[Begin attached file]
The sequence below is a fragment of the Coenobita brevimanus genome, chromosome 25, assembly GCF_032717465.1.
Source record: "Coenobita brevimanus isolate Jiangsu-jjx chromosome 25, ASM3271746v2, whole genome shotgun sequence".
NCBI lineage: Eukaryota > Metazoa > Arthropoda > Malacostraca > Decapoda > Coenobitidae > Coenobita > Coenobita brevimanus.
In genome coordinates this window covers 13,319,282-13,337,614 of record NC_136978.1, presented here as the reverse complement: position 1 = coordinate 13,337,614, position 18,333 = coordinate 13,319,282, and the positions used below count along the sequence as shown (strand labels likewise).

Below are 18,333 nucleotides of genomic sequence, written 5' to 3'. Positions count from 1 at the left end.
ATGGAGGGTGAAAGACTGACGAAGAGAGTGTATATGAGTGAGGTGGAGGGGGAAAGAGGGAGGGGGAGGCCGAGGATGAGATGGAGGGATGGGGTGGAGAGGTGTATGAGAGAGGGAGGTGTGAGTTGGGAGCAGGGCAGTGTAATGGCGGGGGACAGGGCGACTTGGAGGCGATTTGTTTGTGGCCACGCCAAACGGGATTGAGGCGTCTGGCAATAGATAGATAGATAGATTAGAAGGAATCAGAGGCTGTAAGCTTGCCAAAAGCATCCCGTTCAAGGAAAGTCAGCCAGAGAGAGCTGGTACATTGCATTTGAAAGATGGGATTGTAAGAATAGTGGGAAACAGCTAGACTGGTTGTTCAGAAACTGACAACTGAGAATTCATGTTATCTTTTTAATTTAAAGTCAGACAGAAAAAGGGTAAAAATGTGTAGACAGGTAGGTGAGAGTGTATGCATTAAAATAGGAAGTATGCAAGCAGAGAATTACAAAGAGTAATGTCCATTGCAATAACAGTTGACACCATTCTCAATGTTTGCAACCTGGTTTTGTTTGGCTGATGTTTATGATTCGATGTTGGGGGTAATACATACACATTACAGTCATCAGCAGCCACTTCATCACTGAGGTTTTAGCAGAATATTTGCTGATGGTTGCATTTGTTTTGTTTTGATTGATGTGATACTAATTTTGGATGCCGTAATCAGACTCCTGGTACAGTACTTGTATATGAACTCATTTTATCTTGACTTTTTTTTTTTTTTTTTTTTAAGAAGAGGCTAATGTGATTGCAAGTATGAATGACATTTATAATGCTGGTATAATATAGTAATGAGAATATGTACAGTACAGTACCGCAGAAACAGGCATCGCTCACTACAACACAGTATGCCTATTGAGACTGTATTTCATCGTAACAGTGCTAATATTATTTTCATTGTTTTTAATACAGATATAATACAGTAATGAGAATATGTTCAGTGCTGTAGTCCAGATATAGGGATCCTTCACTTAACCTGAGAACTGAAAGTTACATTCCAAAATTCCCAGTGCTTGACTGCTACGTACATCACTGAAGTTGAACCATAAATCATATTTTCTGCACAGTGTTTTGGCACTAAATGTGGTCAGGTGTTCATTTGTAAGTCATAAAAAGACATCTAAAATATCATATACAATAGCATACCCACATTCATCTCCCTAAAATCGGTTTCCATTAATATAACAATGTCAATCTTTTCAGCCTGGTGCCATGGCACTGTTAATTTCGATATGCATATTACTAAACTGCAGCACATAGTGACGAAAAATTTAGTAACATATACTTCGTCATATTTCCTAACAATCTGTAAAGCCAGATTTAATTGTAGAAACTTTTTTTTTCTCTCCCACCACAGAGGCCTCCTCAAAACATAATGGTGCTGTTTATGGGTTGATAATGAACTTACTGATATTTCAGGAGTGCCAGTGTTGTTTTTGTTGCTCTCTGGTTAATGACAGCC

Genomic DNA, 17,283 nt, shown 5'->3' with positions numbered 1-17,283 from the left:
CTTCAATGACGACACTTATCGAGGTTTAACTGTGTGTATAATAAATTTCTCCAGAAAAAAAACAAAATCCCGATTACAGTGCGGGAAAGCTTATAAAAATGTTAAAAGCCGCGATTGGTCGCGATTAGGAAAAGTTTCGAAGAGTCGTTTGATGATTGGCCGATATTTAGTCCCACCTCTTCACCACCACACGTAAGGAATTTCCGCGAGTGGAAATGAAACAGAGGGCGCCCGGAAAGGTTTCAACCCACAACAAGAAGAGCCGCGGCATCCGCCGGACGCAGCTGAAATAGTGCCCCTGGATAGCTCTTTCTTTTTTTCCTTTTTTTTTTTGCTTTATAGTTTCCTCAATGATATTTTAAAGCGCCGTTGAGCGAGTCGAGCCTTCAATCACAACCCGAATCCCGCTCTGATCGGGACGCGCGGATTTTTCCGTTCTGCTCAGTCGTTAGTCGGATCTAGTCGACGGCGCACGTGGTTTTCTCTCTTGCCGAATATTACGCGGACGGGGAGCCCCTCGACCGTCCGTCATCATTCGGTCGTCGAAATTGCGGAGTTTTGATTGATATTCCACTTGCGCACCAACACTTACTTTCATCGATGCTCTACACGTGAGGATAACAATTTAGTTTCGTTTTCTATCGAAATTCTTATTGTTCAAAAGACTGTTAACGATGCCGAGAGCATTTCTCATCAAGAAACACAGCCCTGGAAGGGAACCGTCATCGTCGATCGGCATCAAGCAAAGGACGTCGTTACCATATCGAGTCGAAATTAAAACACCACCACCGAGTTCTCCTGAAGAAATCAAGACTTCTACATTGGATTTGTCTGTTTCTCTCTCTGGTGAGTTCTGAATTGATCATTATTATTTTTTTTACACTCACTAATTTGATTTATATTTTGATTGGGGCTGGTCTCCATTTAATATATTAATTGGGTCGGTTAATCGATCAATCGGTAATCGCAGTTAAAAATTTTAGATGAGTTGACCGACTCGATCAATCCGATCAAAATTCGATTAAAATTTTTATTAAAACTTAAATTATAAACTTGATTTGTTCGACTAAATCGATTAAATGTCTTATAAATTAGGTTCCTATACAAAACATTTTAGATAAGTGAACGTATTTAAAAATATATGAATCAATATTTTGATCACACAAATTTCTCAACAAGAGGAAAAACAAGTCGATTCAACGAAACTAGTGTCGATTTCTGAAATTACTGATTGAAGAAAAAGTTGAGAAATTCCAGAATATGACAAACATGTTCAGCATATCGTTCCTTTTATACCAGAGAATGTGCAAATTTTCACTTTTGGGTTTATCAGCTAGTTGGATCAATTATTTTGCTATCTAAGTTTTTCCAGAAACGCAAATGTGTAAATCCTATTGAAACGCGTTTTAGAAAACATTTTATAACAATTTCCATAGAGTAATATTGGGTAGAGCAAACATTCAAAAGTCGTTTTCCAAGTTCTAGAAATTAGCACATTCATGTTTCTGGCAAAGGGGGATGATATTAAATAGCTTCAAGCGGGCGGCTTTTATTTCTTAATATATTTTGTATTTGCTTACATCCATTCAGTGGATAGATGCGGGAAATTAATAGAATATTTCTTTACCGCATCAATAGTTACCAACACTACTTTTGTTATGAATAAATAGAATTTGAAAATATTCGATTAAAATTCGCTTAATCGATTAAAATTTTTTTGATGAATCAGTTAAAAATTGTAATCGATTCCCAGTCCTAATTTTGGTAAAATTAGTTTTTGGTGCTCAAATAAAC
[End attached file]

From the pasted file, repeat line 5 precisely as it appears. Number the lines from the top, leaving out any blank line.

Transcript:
Below are 18,333 nucleotides of genomic sequence, written 5' to 3'. Positions count from 1 at the left end.